Sutter Health today announced terms of a settlement agreement to resolve an antitrust lawsuit with the United Food and Commercial Workers & Employers Benefit Trust (UEBT) on behalf of a class of California Self-Funded Payers and the California Attorney General. The settlement agreement was submitted to the San Francisco Superior Court for preliminary approval today.
“The parties are pleased to have reached an agreement to resolve this lawsuit and believe a long and costly trial that could be tied up in the courts for years is not in anyone’s best interest,” Sutter Health and UEBT said today in a joint statement. “There is no admission of wrongdoing on the part of Sutter Health.”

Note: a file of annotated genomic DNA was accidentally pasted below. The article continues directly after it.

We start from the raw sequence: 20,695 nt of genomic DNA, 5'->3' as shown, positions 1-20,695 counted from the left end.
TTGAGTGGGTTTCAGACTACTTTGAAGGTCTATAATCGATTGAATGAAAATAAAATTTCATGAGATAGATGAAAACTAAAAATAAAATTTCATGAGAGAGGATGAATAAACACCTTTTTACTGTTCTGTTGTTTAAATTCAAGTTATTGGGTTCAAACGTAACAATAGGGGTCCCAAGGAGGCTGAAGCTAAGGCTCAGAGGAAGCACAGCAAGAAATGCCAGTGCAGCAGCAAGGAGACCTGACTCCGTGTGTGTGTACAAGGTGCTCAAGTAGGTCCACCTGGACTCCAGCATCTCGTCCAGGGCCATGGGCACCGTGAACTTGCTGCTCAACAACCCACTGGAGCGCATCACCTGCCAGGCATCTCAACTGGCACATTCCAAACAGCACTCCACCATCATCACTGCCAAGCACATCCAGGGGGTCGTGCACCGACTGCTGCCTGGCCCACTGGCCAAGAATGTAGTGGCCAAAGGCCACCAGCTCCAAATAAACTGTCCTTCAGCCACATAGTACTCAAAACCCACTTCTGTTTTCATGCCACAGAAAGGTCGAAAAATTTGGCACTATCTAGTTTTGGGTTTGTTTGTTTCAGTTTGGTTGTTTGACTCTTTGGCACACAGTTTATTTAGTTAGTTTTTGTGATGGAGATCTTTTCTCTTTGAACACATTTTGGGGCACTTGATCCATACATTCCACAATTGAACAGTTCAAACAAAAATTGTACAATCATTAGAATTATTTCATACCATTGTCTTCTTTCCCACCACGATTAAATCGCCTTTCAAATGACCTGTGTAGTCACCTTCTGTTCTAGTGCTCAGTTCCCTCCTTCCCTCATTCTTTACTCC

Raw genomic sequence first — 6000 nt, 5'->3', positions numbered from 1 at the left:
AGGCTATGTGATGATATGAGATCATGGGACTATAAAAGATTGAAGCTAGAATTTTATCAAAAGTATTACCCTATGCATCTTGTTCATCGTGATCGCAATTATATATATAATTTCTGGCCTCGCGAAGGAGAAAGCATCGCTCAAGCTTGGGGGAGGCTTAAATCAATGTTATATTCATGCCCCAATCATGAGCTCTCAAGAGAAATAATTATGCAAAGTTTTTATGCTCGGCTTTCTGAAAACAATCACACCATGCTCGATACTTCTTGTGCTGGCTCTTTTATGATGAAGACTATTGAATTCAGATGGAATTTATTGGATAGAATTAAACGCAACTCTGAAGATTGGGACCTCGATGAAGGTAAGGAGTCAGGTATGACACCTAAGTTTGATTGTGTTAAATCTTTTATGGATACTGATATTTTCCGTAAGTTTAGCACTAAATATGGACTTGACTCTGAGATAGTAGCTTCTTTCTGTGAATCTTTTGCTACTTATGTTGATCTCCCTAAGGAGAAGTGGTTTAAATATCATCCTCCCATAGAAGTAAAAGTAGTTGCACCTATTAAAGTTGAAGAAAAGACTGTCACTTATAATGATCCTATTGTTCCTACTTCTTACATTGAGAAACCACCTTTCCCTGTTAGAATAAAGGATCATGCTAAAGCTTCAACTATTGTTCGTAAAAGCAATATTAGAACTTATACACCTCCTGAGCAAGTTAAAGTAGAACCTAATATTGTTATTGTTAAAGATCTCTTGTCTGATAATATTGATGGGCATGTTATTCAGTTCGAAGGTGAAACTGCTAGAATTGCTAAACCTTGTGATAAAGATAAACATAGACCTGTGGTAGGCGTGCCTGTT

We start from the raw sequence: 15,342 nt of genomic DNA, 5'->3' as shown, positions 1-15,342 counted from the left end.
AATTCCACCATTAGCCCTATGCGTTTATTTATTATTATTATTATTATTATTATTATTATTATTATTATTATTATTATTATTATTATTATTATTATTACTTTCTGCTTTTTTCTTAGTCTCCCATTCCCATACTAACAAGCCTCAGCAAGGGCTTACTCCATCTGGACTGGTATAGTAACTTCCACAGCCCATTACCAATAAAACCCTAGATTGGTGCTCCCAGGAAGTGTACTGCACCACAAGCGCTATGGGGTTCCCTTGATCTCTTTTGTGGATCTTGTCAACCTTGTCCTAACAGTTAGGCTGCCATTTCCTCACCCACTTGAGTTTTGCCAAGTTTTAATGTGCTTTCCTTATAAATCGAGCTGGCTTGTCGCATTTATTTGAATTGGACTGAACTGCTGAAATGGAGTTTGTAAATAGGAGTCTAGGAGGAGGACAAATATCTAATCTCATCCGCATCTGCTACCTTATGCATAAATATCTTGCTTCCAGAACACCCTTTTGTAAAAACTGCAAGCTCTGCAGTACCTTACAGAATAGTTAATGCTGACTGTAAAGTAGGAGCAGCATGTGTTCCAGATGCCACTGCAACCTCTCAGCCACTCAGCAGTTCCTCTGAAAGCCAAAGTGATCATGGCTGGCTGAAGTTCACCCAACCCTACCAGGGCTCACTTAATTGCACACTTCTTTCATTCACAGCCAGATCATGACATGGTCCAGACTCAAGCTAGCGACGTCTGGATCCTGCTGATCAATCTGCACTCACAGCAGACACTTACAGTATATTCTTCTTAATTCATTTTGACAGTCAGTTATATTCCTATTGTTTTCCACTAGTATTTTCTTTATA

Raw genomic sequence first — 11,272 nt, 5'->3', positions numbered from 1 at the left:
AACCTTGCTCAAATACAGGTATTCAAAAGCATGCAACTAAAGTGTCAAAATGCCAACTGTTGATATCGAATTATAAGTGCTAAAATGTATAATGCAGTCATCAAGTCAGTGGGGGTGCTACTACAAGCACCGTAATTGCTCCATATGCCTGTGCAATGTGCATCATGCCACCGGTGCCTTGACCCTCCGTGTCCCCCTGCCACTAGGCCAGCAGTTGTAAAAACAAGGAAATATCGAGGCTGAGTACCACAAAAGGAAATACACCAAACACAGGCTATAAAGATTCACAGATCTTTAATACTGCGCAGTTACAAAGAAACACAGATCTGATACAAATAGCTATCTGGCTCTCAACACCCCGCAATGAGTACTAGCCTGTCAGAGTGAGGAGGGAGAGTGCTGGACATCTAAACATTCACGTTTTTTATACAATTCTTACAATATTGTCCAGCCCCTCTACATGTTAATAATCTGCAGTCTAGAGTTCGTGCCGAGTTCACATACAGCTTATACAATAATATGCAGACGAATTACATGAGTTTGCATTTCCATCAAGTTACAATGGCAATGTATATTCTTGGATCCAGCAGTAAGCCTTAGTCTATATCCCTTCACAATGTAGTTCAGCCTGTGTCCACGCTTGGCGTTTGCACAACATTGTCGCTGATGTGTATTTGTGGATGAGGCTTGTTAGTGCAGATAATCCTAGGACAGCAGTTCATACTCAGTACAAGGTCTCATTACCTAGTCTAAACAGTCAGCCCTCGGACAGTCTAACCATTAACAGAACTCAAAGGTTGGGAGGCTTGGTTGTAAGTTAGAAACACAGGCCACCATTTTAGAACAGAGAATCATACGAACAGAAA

In a statement, AHA General Counsel Melinda Hatton said, “Today’s announcement of a settlement that benefits the commercial health insurance industry is concerning. Unfortunately, it will be several dominant commercial health insurance companies — not consumers — that will benefit from terms that will allow those insurers to cherry-pick the hospitals with which they contract, as well as eliminate incentives for them to work with hospitals to develop and sustain value-based care. Consumers in rural or vulnerable communities are most likely to be disadvantaged by the settlement.
“The settlement will also increase the cost of health care, making contracting with dominant insurers more expensive on top of the costs hospitals already bear from excessive inappropriate denials of claims for payment and other tactics that generate revenue for insurers while delaying payments for care to both hospitals and patients. It will also divert resources that hospitals, like Sutter, use to provide benefits to their communities. For the hospital field, those benefits totaled $95 billion in 2016.”
For more on the settlement, see Sutter Health’s statement.